with milk, says the apostle ; but there are some, that are not only for forcing strong meat, but bones too, down the throat of the child. We must have patience with a single step in the case of an infant, and there are one-step books and sernions which are good in their place. Christ taught his disciples, as they were able to bear, and it was upon the same principle, that the apostle accommodated himself to prejudice. “ Now," continued he, “what I wish to remark on these considerations is, that this apostolical principle, steadily pursued, will render a minister apparntly inconsistent ; superficial hearers will think him a trimmer. On the other hand, a minister, destitute of the apostolical principle and intention, and directing his whole force to preserve the appearance of consistency, may thus seem to preserve it; but let me tell you, here is only the form of faithfulness, without the spirit.pp. 178, 179.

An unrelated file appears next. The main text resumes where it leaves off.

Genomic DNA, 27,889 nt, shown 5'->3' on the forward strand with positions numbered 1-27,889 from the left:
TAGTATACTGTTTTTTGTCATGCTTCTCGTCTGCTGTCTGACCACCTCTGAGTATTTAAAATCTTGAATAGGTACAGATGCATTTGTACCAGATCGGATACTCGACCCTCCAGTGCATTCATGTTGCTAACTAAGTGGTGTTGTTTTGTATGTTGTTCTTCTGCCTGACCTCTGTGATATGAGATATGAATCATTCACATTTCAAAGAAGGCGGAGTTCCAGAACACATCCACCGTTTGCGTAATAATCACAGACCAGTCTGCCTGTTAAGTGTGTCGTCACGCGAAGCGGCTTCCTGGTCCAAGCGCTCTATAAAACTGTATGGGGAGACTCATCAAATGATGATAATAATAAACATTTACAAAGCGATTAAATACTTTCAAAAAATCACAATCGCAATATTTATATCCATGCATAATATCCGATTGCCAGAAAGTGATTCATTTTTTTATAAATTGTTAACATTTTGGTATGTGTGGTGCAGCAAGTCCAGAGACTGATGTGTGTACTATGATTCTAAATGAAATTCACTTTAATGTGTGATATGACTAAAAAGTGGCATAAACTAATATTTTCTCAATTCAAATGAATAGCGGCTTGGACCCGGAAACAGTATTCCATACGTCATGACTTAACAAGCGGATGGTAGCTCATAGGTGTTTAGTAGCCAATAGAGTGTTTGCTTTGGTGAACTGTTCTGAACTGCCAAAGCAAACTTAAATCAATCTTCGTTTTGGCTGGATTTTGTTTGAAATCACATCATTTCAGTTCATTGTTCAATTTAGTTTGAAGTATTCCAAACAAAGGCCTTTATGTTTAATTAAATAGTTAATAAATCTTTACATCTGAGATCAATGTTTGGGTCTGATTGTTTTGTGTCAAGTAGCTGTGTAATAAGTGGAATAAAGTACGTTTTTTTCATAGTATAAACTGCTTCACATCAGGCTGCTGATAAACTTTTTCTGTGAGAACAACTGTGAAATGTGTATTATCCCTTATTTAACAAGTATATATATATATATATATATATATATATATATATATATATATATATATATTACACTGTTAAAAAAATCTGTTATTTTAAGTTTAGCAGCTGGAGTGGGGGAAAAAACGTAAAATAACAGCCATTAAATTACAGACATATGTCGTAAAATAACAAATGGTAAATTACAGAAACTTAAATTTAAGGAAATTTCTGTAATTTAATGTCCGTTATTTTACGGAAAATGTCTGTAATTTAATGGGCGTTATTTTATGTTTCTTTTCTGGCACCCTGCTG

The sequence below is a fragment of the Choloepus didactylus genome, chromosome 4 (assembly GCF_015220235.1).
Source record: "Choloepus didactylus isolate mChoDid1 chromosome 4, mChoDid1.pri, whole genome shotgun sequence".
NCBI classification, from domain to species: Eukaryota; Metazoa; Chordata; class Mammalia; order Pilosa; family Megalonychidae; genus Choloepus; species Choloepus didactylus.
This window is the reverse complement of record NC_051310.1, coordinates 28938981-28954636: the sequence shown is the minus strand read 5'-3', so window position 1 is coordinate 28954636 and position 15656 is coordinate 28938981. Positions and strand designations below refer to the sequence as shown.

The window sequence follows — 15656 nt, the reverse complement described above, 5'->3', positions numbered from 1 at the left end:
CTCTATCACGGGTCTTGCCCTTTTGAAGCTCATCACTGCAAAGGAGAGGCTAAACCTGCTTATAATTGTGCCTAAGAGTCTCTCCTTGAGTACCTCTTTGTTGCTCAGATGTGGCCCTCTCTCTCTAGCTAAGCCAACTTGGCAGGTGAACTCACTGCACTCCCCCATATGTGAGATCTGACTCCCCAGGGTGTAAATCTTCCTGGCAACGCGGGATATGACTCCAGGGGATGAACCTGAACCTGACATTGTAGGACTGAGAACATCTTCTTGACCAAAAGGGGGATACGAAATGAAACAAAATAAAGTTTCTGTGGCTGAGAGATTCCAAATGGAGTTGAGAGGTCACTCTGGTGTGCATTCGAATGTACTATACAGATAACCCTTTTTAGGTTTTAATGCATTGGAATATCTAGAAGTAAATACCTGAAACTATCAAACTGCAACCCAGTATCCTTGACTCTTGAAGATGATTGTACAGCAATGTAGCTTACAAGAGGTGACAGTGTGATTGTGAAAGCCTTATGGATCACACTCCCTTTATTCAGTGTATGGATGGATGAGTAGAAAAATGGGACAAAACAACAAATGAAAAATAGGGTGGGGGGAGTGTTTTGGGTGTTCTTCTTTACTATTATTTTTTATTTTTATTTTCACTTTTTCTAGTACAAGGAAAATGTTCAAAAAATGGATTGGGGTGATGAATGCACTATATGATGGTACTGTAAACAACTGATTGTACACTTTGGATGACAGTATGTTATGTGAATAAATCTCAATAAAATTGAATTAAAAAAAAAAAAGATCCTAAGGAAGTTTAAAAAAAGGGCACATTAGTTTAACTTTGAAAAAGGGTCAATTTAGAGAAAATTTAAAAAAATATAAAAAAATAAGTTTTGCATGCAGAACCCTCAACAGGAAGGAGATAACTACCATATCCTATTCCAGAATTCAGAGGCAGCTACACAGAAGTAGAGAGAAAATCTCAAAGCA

The following sentences are selected from a. pleasing part of the work, intitled, " Remarks made by Mr. Newton in familiar conversation :" few men have been more eminent for giving a penetrating form to their thoughts, and for the inge. nious simplicity of their illustrations.

• I should have thought mowers very idle people ; but they work while they whet their scythes. Now devotedness to God, whether it møws or whets the scythe, still goes on with the work.'

fed you

My principal method of defeating heresy, is by establishing truth One proposes to fill a bushel with rares ; now if I can fill it first with wheat, I shall defy his attempts.'

• Many have puzzled themselves about the origin of evil : I observe there is evil, and that there is a way to escape it, and with this I begin and end.'.